The male witness, or best man, was again James Greenfield.

Document 06 – 1875 Death
What Andrew Scott was doing at Bridge Street is not known. He may simply have been visiting. The Lockharts and the Scotts were probably on good terms since the marriage in 1873, or maybe had been friends for some time. It is also possible that Scott had moved in there with his younger daughter or with both (see above and below). After all, there were several houses at that address. [Any useful theories would be welcomed!!]

Document 07 – 1876 Marriage
On 29th September, James Greenfield married Agnes Susan, Andrew Scott’s second daughter.
James’s father, John Greenfield, a bricklayer and furnace builder, was born in Edinburgh around 1811 and was married to (another) Marion at St Cuthberts in 1848. The Greenfield origins are unclear; Greenfield is not a common name in Scotland, even today, though some early records do exist. Two theories are worth exploring: that the first Greenfields came to East Lothian as workers on the Tweeddale estate, or that they were seamen. There may be other explanations.
The exact date of James’s birth is not known, but was some time between October 1851 and January 1852. The family moved to Surrey but returned to Scotland in time to register the birth of their third child, Magdalane, in April 1856. James was by then four or five years old and already had one younger brother. By 1861, they were back in Leith, where they took up residence in Burns Street. By 1871, there were several other children. Some of those settled in Edinburgh.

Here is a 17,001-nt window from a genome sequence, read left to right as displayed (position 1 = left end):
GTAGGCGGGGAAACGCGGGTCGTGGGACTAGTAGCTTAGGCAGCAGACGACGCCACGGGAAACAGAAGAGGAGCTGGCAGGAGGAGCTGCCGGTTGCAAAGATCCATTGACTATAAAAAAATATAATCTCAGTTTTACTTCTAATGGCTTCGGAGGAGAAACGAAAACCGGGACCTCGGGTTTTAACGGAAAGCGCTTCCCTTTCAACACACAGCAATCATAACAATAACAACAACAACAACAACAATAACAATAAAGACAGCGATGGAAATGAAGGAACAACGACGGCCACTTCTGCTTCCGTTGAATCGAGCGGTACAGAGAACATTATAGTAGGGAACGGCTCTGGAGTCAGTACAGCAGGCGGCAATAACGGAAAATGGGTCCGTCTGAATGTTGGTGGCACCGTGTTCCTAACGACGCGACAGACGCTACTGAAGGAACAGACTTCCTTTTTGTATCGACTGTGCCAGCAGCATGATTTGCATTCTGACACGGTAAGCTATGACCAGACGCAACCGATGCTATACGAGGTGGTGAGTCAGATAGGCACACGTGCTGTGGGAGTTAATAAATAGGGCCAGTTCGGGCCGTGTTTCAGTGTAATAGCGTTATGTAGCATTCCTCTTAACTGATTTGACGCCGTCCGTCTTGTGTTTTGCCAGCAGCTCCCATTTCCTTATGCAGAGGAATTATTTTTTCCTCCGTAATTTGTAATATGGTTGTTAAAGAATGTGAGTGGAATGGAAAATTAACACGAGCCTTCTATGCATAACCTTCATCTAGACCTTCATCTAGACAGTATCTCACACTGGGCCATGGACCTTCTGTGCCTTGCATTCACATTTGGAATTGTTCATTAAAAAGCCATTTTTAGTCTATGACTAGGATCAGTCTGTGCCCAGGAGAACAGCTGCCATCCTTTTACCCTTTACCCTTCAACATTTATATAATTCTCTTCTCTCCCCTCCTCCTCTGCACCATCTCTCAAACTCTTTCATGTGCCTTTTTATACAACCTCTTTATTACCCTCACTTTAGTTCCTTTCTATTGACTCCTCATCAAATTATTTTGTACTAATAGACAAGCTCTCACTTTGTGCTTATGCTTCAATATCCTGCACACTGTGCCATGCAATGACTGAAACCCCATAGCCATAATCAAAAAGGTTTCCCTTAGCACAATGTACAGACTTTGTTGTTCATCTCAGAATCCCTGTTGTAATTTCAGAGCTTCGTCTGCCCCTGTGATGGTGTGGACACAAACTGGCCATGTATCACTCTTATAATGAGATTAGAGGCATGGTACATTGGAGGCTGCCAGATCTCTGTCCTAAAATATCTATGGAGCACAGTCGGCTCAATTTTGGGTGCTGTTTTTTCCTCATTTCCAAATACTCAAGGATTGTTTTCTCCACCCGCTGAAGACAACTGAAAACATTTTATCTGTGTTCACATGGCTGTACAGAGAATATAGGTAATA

Document 08 – 1881 Census Transcript
This shows the composition of the Lockhart family at this date.

Document 09 – 1890 Death
John Lockhart died on 27th December. John Greenfield, the informant, was not strictly the deceased’s son-in-law, (unless he had contracted a marriage I have not discovered). He was the second son of John Greenfield Senior, and James Greenfield’s younger brother. Both John Senior and James had died earlier in 1890, James before his father at the very young age of 38. The families had remained close for twenty years and, though scattered and separated by thousands of miles, several of their descendants still maintain contact today.

Document 10 – 1891 Census
Agnes Cumming, Marion’s daughter by an earlier relationship, has taken the Lockhart name. Jessie (Janet), John’s daughter by his first marriage, now Mrs Scott, is working in the ‘wines and spirits’ business. I do not know where John Scott was at this time, or whether alive or dead, but I believe that in 1881 he was lodging with Thomas and Marion Lockhart in Middlesex. Try finding John Scott in the records!!!
Marion retired and continued living at 33 Bridge Street until her death in 1902.

Quite literally, I owe my existence (half of it anyway) to 33 Bridge Street, North Leith. Thomas Lockhart, Marion Scott, James Greenfield and Agnes Scott were my great-grandparents. According to my count, they have about eighty living descendants scattered around the world today, and at least two in the pipeline, so to speak. There may be others I do not know about.

(c) Andrew Greenfield Lockhart
27th June 2006
reprinted by permission